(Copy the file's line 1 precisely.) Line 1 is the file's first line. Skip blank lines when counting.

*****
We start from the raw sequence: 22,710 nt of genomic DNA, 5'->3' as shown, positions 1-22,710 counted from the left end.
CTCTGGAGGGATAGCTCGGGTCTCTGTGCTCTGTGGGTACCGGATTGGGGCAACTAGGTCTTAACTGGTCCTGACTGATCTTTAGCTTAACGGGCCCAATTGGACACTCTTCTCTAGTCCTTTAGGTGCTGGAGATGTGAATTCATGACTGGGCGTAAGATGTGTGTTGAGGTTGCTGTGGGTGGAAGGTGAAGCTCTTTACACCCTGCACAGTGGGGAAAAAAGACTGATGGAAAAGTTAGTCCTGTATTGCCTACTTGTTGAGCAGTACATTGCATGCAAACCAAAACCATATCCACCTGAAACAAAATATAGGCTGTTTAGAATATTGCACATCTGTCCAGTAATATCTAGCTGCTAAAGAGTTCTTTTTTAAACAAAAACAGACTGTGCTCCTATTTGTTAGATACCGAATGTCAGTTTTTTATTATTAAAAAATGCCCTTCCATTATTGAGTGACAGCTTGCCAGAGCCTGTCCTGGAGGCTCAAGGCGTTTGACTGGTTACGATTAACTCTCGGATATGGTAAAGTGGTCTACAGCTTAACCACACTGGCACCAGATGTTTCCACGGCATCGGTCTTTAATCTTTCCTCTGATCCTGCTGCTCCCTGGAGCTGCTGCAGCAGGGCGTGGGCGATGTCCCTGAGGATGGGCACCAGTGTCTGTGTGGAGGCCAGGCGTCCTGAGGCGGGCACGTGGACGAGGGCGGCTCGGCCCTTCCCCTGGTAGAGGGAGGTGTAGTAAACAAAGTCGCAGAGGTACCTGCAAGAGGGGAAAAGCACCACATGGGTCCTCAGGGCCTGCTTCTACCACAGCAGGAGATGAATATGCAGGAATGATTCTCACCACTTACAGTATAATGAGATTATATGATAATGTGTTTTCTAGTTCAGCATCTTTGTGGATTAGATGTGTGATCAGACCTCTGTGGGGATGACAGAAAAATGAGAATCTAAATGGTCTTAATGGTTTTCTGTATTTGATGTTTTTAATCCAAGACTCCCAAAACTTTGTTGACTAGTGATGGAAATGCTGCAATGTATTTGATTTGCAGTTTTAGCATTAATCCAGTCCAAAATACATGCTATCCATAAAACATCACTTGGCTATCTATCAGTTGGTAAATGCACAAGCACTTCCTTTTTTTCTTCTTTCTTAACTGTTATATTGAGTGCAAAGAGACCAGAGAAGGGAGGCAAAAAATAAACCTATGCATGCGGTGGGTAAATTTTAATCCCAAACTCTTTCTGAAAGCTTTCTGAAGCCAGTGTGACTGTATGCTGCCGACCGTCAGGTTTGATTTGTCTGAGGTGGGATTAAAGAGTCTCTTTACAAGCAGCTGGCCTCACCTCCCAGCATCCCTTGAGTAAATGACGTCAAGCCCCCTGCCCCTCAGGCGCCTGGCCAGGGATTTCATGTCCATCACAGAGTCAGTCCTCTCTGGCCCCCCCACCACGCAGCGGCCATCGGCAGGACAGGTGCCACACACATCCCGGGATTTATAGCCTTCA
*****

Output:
We start from the raw sequence: 22,710 nt of genomic DNA, 5'->3' as shown, positions 1-22,710 counted from the left end.